Lecture6_proddiff - INTRO HETEROGENEITY LOCATION I...

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Unformatted text preview: INTRO HETEROGENEITY LOCATION I NDUSTRIAL ORGANISATION (2011) T OPIC 6: P RODUCT DIFFERENTIATION Nicolas de Roos 1 1 Discipline of Economics University of Sydney INDUSTRIAL ORGANISATION (2011) TOPIC 6: PRODUCT DIFFER INTRO HETEROGENEITY LOCATION O UTLINE INTRODUCTION DEMAND FOR DIFFERENTIATED PRODUCTS Demand LOCATION MODELS Introduction The linear city The circular city INDUSTRIAL ORGANISATION (2011) TOPIC 6: PRODUCT DIFFER INTRO HETEROGENEITY LOCATION I NTRODUCTION Competing products often have distinguishing characteristics • physical differences • perceived differences • eg pharmaceuticals, home brands • service quality • location Products must be sufficiently closely related to be in the same market • ie (some) consumers would substitute between products if relative prices shifted Product differentiation provides firms with market power • firms have downward sloping demand curves • this provides one explanation for observed prices above marginal costs if firms set prices INDUSTRIAL ORGANISATION (2011) TOPIC 6: PRODUCT DIFFER INTRO HETEROGENEITY LOCATION O UTLINE INTRODUCTION DEMAND FOR DIFFERENTIATED PRODUCTS Demand LOCATION MODELS Introduction The linear city The circular city INDUSTRIAL ORGANISATION (2011) TOPIC 6: PRODUCT DIFFER INTRO HETEROGENEITY LOCATION D EMAND In homogeneous product models, demand depended only on aggregate output. With differentiated products, demand now depends on the prices of all related products • p i = p i ( q 1 , q 2 , . . . , q n ) • q i = q i ( p 1 , p 2 , . . . , p n ) For example, suppose firms i and j produce imperfectly substitutable products q i = A- bp i + dp j How does this demand curve compare with the Bertrand model? INDUSTRIAL ORGANISATION (2011) TOPIC 6: PRODUCT DIFFER INTRO HETEROGENEITY LOCATION E XAMPLE Consider a two firm example Demand and cost conditions • demand: q i = 100- 2 p i + p j , for i , j = 1 , 2 • costs: C i ( q i ) = 10 q i , for i = 1 , 2 We can solve this problem in the usual way • find reaction functions for each firm...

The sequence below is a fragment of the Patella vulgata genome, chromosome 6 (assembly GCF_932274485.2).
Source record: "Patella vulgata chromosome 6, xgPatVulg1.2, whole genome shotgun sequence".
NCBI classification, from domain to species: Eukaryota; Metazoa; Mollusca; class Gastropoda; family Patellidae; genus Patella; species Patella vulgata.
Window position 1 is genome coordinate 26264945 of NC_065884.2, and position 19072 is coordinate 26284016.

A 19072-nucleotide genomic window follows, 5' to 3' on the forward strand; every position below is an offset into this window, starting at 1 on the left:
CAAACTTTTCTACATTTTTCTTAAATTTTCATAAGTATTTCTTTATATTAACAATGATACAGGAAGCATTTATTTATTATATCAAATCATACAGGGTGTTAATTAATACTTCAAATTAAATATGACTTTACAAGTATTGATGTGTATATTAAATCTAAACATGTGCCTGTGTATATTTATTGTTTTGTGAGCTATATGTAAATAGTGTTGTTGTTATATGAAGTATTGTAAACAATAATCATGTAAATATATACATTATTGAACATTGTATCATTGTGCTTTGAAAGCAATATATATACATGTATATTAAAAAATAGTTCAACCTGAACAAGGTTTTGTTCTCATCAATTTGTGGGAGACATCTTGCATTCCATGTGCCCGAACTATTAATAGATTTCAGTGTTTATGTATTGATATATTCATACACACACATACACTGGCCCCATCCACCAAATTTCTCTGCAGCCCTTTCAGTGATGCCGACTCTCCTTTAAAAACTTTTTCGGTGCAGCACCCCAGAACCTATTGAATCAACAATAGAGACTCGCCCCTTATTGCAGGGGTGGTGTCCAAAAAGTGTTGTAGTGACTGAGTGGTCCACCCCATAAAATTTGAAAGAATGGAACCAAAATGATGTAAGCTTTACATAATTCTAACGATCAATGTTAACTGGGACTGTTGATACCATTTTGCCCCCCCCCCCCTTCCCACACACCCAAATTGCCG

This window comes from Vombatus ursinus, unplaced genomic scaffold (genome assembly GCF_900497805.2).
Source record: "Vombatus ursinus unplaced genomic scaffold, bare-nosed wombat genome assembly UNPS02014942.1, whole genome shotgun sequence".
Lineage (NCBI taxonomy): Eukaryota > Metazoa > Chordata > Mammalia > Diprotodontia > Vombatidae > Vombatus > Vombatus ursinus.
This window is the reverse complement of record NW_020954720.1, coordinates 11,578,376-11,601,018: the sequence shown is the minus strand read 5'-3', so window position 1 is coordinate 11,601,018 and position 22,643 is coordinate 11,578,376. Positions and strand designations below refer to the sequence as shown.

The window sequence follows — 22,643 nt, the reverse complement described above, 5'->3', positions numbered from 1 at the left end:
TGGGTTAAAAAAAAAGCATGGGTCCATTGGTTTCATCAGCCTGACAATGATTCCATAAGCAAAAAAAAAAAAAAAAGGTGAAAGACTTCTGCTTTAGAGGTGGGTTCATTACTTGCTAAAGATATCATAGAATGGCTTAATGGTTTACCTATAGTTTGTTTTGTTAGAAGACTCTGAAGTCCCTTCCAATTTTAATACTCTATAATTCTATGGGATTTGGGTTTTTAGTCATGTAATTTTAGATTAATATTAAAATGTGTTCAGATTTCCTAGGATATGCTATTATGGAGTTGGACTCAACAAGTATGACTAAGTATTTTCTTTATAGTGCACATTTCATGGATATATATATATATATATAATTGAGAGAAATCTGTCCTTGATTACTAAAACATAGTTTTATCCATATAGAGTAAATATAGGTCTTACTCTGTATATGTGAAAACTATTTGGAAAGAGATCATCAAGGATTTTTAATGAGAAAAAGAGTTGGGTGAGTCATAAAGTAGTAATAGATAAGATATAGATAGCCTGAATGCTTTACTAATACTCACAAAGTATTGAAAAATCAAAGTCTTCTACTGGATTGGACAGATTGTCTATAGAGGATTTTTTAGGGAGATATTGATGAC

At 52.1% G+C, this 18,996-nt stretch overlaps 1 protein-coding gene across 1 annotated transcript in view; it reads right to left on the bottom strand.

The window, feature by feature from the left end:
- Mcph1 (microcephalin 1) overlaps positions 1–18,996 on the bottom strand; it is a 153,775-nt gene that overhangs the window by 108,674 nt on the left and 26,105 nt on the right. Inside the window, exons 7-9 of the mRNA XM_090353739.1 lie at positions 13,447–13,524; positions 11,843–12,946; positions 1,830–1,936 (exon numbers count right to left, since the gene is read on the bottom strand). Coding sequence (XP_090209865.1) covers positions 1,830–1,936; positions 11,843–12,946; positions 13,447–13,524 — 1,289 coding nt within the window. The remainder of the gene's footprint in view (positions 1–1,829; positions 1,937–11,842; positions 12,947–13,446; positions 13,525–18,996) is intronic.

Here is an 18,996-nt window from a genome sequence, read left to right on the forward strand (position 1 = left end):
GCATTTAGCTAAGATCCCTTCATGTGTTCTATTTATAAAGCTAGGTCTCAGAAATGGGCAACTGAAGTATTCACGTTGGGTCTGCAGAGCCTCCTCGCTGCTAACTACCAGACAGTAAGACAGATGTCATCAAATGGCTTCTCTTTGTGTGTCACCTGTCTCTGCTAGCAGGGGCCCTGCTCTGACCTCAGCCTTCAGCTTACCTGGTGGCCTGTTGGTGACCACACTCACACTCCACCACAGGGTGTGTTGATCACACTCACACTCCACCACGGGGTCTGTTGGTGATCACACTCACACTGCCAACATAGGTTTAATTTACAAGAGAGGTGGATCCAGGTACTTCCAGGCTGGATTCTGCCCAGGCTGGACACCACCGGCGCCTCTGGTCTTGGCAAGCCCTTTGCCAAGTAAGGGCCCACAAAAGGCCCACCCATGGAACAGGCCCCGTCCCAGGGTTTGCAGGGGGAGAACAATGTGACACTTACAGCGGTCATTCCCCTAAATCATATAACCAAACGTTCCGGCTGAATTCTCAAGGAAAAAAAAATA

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This note was uploaded on 10/28/2011 for the course ECOS 3005 taught by Professor Douglas during the Three '10 term at University of Sydney.

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Lecture6_proddiff - INTRO HETEROGENEITY LOCATION I...

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